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While the consensus favors a fat connection, other explanations haven't been ruled out. One is chemical pollution in the food chain--specifically, DDE, a breakdown product of the pesticide DDT, and PCBs, once used as flame retardants in electrical equipment. Both chemicals are plausible suspects because they mimic hormones that play a key role in the development of the reproductive system. Beyond that, says Dr. Walter Rogan, an epidemiologist at the National Institute of Environmental Health Sciences in Research Triangle Park, N.C., both chemicals are ubiquitous in the environment, and they persist in the body for years after exposure.
For that reason, he chose PCBs and DDE for one of the very few large, long-term studies of chemical exposure and puberty in humans. Rogan and his colleagues began with some 600 pregnant women, measuring concentrations of the chemicals in their bodies. When their babies were born, the researchers then measured levels in the mothers' breast milk. Finally, the team monitored the children as they grew and entered puberty.
The most prominent effect, reported last spring in the Journal of Pediatrics, was that boys exposed to DDE and girls exposed to PCBs were heavier than their unexposed peers at age 14. The study also noted an intriguing fact: girls with high prenatal PCB exposure tended to hit the first stages of puberty a bit earlier than others. Rogan stresses that the numbers were too low to be statistically significant. "If there is an effect of environmental chemicals on puberty," he says, "it's pretty small, because we studied these kids in detail over a long period of time, and we didn't see it." But, Rogan adds, "I can't rule it out."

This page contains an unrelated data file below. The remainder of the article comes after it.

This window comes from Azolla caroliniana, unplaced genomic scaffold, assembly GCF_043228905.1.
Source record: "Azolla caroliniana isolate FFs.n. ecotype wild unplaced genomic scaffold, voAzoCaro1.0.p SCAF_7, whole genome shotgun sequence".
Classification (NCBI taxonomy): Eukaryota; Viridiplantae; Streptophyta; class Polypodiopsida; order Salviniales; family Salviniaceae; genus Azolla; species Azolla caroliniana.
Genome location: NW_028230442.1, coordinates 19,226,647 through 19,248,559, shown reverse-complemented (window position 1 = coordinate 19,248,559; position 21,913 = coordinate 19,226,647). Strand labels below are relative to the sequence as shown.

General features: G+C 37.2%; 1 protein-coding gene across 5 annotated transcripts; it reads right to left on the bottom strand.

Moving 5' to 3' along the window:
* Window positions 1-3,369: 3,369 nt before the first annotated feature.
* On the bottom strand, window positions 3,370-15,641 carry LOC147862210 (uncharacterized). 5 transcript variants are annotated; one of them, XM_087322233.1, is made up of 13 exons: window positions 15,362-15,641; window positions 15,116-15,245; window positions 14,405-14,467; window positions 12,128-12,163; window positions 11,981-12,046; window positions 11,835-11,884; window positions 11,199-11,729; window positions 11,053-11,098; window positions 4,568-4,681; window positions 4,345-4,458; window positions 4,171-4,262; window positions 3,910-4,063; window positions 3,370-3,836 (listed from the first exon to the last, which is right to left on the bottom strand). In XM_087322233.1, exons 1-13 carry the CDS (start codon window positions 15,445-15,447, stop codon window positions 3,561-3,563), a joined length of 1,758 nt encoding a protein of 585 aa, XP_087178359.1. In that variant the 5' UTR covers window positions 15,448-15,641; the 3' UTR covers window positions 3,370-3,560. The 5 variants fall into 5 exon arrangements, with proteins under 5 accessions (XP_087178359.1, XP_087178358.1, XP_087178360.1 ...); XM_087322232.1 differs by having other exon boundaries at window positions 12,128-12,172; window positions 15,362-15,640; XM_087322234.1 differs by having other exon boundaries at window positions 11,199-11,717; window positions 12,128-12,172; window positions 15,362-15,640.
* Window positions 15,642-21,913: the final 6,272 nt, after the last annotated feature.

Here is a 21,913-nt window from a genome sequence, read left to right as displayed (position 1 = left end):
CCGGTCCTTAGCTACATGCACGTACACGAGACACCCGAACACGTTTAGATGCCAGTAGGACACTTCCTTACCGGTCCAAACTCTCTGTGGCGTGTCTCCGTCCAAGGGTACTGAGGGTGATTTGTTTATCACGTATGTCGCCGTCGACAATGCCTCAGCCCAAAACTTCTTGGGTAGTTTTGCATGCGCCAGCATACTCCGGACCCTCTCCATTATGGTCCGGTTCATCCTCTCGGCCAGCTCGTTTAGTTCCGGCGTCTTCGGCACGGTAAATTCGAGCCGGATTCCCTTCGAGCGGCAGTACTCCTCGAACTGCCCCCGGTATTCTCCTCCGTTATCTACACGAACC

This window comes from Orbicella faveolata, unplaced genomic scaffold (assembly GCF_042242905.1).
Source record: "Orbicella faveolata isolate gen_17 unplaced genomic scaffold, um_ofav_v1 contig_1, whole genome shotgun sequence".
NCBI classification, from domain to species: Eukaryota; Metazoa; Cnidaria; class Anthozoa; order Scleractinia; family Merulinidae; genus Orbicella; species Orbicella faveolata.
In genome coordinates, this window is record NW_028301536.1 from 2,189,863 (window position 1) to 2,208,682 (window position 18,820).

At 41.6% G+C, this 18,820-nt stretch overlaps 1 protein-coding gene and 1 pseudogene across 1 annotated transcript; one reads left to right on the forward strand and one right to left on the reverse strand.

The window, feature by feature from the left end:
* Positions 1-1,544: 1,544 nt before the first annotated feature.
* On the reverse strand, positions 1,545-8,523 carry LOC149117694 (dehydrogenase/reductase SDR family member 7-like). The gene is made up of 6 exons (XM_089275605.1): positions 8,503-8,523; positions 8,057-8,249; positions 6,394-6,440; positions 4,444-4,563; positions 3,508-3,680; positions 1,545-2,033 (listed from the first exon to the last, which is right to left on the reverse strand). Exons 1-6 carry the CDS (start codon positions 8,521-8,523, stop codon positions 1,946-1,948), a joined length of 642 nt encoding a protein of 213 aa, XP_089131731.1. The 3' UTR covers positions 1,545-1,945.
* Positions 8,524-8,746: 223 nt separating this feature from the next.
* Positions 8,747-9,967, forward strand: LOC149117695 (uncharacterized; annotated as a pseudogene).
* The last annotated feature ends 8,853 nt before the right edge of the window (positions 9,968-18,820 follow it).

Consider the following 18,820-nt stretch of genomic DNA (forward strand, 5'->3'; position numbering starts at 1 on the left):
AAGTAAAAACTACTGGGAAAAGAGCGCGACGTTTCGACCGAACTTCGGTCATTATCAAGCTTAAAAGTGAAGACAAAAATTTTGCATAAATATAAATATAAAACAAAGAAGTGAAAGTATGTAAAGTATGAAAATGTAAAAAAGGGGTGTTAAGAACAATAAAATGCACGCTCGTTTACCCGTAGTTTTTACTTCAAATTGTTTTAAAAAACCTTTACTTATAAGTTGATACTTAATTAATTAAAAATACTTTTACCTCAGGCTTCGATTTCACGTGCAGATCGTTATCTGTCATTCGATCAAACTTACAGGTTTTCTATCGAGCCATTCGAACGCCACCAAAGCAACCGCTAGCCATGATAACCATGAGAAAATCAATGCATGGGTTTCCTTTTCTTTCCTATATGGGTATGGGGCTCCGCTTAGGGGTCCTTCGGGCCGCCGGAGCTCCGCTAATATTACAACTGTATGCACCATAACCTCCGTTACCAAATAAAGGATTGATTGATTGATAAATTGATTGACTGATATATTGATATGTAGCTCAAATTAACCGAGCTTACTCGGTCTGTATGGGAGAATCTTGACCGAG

Could other substances besides PCBs and DDE influence sexual development? Perhaps, Rogan says. But few compounds are as persistent and pervasive. Hormones given to livestock, for instance--another frequently invoked possibility--break down very quickly in the body. "I have not studied the effects of hormones in beef or dairy cattle," Rogan says. "It's not something I'm running out to study either."
What merits another look, some researchers believe, is a suite of chemicals used to make plastics. One is Bisphenol A, or BPA. Like DDE and PCBs, it is a chemical cousin of estrogen's, and it has been shown to affect the reproductive systems of lab mice. Another category of plastics ingredients, phthalates, may have played a role in a rash of cases of very early puberty in Puerto Rico back in the 1980s, with girls as young as 2 growing breasts and pubic hair. And while no cause has yet been determined, a study published last month suggests that a possible culprit could be phthalates, which are used, among other things, to make plastics flexible. It's by no means an ironclad case, however, and the plastics industry doubts that there's any link. But, says Rogan, "what went on in Puerto Rico is a good question and one that needs more study."